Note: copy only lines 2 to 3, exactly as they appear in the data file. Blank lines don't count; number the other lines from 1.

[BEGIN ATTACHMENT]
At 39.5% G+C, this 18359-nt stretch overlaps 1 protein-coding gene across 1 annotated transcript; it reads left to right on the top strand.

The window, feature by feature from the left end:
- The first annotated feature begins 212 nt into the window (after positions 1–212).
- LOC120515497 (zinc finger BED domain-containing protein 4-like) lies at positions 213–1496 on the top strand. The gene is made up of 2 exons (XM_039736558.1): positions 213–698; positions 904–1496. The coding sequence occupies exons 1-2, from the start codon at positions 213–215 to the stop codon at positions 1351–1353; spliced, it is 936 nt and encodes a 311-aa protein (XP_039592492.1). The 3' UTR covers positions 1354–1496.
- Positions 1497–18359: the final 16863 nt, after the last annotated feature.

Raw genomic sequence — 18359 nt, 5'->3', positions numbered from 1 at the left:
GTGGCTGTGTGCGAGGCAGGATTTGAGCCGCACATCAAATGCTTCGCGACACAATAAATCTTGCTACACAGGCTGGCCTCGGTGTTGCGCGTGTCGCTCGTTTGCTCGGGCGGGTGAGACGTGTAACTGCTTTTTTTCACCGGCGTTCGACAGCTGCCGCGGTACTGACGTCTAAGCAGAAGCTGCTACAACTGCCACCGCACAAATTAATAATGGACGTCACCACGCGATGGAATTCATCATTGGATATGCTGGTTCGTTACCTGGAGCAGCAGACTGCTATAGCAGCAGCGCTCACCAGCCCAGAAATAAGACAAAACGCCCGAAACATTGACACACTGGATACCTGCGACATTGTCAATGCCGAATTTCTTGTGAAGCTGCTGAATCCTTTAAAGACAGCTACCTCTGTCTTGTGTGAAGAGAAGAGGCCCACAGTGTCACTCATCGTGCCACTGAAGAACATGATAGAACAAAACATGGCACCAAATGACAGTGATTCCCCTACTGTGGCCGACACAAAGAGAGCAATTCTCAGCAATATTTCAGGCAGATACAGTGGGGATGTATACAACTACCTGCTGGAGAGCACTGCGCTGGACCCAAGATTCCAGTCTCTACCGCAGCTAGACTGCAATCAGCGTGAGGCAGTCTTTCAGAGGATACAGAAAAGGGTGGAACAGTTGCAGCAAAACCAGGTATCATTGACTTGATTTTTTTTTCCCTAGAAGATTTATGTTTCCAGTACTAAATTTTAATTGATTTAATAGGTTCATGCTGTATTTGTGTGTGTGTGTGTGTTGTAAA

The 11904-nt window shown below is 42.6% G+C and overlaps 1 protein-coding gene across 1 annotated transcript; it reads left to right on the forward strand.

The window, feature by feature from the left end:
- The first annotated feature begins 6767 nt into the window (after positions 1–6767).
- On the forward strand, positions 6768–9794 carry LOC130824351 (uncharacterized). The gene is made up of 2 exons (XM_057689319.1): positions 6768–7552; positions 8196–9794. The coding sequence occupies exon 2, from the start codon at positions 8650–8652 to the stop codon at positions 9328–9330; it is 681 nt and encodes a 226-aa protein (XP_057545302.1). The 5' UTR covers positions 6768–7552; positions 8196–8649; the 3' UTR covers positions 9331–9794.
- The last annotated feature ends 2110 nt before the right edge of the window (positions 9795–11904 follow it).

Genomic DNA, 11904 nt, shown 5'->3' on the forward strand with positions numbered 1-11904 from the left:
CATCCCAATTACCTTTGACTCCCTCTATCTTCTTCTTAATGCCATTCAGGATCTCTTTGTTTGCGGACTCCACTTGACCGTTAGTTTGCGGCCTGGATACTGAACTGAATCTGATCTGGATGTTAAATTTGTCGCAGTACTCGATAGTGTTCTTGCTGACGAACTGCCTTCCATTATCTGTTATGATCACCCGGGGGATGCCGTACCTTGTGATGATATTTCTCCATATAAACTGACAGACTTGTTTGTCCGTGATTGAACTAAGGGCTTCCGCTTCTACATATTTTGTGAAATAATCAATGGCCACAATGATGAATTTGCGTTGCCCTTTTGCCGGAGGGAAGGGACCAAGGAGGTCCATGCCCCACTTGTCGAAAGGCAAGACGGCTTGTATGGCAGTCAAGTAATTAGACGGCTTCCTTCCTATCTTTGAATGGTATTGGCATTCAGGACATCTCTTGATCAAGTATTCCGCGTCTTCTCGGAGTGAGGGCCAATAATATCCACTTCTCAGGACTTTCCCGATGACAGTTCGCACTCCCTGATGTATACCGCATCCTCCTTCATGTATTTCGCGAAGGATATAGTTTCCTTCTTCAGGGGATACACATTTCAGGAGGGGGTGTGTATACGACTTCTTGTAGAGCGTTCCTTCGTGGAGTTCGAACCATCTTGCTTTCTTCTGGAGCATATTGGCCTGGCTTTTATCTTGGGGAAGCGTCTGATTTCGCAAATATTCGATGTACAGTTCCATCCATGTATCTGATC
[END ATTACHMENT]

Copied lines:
The window, feature by feature from the left end:
- The first annotated feature begins 212 nt into the window (after positions 1–212).